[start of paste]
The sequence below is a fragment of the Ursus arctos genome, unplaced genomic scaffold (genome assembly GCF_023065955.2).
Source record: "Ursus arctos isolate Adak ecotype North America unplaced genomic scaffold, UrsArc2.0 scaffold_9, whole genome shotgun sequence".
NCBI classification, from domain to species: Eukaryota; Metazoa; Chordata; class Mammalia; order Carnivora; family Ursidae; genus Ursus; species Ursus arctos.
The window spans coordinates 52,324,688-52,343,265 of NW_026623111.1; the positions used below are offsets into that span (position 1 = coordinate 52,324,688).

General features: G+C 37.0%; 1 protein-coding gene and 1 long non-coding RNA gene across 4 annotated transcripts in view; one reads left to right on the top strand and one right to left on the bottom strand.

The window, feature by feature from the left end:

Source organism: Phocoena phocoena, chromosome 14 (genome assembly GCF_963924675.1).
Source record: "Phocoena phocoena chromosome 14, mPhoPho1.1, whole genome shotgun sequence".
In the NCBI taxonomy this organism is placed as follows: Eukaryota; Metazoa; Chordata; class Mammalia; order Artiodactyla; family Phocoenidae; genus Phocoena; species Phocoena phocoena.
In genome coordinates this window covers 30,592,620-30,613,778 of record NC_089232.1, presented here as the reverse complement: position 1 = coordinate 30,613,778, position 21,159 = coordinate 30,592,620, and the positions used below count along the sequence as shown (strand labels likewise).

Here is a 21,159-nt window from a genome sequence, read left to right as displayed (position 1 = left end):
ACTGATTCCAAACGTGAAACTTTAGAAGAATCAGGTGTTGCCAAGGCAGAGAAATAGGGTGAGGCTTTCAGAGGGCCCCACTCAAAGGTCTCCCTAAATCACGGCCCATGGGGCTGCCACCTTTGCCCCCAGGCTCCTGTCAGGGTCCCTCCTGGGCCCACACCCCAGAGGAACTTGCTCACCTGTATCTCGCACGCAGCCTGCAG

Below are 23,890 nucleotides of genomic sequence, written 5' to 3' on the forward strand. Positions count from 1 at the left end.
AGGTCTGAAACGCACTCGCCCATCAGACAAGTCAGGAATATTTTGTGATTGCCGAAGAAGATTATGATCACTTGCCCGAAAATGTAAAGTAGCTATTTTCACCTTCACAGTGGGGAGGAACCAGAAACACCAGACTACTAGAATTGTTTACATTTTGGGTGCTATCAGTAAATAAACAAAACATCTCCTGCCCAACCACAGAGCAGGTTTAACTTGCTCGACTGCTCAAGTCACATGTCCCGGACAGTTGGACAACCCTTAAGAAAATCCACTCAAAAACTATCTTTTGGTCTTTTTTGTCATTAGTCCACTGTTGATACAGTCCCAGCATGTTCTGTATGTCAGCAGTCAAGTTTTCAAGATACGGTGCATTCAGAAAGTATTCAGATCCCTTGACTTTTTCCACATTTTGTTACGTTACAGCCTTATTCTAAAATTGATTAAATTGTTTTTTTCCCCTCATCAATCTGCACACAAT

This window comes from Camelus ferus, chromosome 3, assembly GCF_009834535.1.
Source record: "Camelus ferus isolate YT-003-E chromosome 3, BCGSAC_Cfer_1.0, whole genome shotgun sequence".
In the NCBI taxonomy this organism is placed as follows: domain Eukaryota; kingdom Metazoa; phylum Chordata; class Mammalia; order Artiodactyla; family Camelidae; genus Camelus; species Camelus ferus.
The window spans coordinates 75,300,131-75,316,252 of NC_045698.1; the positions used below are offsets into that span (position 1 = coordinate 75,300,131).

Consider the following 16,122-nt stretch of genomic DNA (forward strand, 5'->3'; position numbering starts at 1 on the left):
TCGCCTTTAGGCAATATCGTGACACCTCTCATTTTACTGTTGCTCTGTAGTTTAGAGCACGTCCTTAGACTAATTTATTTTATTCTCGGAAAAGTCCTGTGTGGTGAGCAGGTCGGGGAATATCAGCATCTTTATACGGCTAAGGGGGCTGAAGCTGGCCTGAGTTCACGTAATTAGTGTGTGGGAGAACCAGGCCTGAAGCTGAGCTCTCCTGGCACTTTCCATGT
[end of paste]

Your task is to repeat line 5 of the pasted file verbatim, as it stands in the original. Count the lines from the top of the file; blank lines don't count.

General features: G+C 37.0%; 1 protein-coding gene and 1 long non-coding RNA gene across 4 annotated transcripts in view; one reads left to right on the top strand and one right to left on the bottom strand.